Feb 12th, 2022, 01:10 PM

The Feeling of Film

By Jordyn Staff
Taking a lens from the past into the future

I am a collector-- a nostalgic who is constantly looking to preserve the present so I never forget my past. As the world is constantly searching for the new high-tech products and universally converts to USB-3 cables, I am moving counter-clockwise, past the introduction of the Metaverse and Virtual Reality, past the decade of iPhone domination, and yes, even back to before the Blackberry. 

If you enter my room you will see a shelf lined with about 8 different vintage cameras — I bring at least 2 with me when I travel. I have acquired my collection through small vintage retailers and camera stores throughout the past two years. There is something very personal about purchasing a vintage camera — knowing that someone saw the world so differently from the same lens as you many years prior. Part of me feels like I am contributing to a community of those trying to preserve the art of a dying craft. Helping to keep alive the family-run photo shops who have been the staple of the same corner for years, watching the captured memories of customers appear through the chemicals of the darkroom. These people preserve memories, and film cameras allow people like me to look at life from a different lens.

My film collection allows me to stop and appreciate the value of stillness. When taking a picture of people on an iPhone, I am prone to snap 50 versions of the same photo so they can narrow it down to their favorites, but on film it's all about the one-shot. It’s about letting the frame fall into place naturally, not having the ability to immediately share it or post it. Captured memories are frozen in time until the film rewinds and finds life again in the darkroom.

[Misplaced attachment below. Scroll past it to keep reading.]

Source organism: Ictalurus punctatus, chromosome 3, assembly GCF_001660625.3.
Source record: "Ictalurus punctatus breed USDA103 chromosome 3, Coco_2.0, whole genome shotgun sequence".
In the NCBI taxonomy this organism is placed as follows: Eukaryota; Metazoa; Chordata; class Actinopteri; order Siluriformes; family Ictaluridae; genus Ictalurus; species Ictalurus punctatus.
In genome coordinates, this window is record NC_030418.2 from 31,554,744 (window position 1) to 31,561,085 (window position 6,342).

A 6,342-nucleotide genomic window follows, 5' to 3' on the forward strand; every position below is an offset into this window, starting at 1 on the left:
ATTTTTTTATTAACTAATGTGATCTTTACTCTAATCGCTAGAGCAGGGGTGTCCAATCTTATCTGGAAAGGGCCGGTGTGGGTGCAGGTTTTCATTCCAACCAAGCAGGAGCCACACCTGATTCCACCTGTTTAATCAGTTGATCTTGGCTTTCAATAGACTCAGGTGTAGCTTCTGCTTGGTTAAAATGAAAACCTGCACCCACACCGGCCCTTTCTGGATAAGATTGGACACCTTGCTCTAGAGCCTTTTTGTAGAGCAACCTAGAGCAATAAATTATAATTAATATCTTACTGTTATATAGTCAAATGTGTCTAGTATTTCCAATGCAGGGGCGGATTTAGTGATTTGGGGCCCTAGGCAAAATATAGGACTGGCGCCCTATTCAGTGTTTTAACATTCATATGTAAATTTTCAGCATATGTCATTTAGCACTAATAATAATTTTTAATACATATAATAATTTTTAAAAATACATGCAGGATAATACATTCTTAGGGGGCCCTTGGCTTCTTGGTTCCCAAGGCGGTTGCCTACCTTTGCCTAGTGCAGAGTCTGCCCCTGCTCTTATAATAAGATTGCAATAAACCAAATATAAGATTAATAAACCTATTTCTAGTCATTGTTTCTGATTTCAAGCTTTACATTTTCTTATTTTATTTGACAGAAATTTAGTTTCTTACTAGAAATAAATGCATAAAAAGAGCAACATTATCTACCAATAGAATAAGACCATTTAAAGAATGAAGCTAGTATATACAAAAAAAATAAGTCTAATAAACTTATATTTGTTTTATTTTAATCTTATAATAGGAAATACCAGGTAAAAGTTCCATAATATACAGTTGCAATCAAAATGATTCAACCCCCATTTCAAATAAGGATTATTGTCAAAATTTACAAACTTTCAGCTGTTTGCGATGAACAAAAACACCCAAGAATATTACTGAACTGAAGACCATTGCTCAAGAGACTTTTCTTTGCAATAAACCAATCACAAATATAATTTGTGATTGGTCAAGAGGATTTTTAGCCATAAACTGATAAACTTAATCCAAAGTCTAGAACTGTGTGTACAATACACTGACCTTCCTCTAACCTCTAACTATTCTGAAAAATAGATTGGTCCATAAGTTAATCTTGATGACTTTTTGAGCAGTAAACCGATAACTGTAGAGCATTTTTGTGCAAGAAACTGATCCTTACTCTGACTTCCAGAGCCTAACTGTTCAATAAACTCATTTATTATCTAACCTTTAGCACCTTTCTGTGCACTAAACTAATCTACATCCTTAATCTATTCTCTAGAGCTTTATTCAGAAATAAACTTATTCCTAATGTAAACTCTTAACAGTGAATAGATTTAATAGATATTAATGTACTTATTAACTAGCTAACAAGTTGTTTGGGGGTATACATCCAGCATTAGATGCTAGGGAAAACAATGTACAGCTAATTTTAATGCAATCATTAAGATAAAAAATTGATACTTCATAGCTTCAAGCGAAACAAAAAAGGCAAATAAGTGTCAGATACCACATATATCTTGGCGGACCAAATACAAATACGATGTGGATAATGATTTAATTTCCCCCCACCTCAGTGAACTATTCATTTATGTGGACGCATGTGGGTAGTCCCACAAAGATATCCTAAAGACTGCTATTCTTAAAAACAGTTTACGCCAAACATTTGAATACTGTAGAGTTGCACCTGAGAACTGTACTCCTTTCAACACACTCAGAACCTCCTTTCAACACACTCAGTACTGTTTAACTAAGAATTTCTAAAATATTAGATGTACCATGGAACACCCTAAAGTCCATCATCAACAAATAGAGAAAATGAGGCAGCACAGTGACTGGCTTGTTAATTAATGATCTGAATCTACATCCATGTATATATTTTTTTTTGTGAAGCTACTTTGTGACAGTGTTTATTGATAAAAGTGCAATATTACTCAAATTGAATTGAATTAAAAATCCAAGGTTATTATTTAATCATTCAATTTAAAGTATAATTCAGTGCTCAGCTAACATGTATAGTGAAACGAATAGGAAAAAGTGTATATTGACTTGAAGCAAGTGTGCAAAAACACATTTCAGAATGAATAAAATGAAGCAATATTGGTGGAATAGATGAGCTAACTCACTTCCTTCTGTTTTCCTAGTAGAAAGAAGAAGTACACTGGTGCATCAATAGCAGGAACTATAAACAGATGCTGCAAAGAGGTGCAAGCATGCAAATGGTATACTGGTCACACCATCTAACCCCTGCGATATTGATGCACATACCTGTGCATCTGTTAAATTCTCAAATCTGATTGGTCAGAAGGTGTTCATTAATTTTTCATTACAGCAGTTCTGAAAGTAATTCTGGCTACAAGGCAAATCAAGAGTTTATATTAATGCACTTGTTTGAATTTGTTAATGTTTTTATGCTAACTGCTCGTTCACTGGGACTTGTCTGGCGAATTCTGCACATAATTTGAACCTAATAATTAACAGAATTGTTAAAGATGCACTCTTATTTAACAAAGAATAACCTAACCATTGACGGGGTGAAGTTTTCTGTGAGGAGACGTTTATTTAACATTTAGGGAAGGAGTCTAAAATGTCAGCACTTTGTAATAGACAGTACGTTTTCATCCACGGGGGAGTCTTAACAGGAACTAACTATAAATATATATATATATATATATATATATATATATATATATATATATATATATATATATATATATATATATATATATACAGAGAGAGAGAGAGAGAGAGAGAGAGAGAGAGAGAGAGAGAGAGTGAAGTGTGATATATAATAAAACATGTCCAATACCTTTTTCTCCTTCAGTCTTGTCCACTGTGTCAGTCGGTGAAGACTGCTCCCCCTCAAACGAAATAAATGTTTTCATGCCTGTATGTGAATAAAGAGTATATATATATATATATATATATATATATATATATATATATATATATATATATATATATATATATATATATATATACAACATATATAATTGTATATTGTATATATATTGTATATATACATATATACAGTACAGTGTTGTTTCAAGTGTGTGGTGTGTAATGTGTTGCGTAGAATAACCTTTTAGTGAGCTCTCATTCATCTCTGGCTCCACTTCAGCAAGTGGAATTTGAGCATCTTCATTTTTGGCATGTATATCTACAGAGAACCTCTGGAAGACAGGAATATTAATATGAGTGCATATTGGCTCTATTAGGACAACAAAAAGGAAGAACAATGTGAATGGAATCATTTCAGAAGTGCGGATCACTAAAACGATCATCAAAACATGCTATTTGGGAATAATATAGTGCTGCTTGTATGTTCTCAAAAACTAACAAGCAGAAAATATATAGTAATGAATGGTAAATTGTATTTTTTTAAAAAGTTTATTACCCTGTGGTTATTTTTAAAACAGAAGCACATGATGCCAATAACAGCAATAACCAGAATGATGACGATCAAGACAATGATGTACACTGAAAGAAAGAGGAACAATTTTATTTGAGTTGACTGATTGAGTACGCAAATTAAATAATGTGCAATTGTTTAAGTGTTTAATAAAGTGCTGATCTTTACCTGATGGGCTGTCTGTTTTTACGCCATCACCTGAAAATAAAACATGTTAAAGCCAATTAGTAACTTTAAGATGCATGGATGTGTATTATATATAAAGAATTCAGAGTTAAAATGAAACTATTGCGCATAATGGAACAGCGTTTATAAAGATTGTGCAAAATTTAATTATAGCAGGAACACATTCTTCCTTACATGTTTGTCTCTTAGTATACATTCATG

A post shared by @filmandfrendzzz

Since moving to Paris a few weeks ago, I have been going through film more rapidly than ever. Never taking the same photo, but painting a picture of my life in 36 individual images at a time. The real joy in it for me comes not from keeping the memories for myself, but for the people and places I capture. iPhone photo quality will always increase but a 35mm is constant. It will never be able to give us the instant gratification that leads to a society tainted with a lack of gratitude. As the times and technologies change, as buildings go down and new ones come up, as I flow through the many phases of life, my film photos will remain the same. 

Below are the photos from my first two weeks in Paris.

If you are looking for a place to get your film developed I recommend Labo Star Service right on campus and for a camera, I recommend the Instagram account @takefilmphotos.